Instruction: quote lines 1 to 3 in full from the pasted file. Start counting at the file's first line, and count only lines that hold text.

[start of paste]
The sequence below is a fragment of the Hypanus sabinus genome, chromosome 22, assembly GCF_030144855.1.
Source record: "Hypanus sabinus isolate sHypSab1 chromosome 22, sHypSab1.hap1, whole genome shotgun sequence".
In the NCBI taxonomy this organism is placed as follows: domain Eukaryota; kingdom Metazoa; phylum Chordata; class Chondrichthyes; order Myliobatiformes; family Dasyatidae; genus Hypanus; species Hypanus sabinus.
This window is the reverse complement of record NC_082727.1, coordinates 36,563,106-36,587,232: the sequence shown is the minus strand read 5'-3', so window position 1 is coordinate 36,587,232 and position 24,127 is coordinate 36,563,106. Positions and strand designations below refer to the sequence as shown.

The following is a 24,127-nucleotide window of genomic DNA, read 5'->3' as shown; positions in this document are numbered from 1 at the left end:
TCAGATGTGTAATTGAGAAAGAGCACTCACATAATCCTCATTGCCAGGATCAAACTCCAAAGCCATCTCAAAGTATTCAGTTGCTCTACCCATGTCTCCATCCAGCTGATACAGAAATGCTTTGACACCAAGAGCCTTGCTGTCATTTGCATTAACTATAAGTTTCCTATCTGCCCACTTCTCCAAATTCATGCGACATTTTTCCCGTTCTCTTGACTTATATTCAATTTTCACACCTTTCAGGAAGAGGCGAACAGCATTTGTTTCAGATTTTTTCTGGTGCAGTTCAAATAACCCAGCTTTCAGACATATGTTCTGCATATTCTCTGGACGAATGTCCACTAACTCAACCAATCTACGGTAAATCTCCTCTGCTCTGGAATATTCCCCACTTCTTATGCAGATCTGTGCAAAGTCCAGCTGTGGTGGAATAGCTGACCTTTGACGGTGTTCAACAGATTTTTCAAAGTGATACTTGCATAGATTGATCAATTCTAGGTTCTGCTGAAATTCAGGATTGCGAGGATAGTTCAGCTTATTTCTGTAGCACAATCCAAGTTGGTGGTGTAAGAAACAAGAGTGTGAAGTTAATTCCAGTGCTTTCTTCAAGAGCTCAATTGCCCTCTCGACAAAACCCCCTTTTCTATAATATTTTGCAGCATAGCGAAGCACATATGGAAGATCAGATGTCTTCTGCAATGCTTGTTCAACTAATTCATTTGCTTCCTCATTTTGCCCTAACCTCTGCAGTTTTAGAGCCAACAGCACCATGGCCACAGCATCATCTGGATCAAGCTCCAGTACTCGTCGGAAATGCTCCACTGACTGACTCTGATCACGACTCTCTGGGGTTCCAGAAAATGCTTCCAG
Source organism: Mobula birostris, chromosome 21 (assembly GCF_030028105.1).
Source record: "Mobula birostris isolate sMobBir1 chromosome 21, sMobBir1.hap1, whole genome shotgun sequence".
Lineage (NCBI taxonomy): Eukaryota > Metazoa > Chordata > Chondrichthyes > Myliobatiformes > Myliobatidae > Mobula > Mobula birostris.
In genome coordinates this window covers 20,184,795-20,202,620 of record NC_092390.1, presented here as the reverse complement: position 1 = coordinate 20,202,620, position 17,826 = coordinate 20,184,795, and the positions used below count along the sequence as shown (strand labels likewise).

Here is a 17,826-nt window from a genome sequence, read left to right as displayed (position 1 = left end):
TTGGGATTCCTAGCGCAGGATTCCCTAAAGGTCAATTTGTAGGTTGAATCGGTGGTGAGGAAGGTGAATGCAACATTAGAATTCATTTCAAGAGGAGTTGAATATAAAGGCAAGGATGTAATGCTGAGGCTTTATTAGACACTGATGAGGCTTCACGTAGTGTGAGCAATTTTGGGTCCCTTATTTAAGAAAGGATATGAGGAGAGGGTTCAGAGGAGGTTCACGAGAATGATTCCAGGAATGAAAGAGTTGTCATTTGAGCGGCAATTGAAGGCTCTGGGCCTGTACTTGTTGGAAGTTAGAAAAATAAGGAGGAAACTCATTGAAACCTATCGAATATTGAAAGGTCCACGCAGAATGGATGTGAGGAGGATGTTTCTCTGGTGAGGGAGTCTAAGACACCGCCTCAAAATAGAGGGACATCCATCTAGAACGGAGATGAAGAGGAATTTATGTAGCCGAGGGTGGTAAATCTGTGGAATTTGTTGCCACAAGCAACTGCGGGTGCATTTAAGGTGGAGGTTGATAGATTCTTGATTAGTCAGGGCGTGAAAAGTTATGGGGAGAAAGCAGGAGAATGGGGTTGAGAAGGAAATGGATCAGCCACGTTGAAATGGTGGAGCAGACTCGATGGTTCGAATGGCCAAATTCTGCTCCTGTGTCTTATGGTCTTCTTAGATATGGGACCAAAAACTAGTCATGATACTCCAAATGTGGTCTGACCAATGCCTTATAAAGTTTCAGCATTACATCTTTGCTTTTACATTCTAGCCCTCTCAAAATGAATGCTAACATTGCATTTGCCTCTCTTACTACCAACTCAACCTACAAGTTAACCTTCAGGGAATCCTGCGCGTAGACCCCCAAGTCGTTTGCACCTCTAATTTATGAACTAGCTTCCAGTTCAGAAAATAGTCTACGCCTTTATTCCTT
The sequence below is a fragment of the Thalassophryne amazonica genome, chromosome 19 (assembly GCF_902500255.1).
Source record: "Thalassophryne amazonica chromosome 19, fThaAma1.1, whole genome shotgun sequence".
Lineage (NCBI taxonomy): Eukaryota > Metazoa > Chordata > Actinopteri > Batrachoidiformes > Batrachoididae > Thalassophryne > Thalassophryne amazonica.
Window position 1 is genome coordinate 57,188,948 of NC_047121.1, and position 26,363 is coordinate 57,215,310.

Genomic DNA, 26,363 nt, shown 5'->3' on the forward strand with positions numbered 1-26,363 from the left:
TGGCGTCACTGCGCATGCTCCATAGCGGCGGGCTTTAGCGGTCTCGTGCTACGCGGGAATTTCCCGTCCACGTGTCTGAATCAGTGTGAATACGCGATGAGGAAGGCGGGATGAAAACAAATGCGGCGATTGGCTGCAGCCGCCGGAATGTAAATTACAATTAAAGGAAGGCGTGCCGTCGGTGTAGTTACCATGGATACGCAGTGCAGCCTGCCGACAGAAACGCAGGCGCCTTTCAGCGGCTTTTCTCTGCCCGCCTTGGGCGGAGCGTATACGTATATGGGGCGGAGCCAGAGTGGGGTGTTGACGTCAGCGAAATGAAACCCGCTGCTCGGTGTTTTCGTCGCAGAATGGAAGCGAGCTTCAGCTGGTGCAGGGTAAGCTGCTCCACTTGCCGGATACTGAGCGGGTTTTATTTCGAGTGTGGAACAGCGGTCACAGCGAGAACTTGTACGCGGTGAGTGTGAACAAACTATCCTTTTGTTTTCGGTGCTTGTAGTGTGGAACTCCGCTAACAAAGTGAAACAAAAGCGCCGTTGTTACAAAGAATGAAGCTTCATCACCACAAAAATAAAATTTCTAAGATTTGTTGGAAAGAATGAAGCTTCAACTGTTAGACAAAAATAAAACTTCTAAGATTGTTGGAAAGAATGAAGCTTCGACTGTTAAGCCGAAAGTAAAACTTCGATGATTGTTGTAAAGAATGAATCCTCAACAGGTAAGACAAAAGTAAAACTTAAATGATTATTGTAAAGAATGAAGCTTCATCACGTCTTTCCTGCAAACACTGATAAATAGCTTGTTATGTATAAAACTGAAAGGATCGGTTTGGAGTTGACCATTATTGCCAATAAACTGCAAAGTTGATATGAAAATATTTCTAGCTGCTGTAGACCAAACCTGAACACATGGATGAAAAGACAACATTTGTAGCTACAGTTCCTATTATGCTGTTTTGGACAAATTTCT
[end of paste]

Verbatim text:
The sequence below is a fragment of the Hypanus sabinus genome, chromosome 22, assembly GCF_030144855.1.
Source record: "Hypanus sabinus isolate sHypSab1 chromosome 22, sHypSab1.hap1, whole genome shotgun sequence".
In the NCBI taxonomy this organism is placed as follows: domain Eukaryota; kingdom Metazoa; phylum Chordata; class Chondrichthyes; order Myliobatiformes; family Dasyatidae; genus Hypanus; species Hypanus sabinus.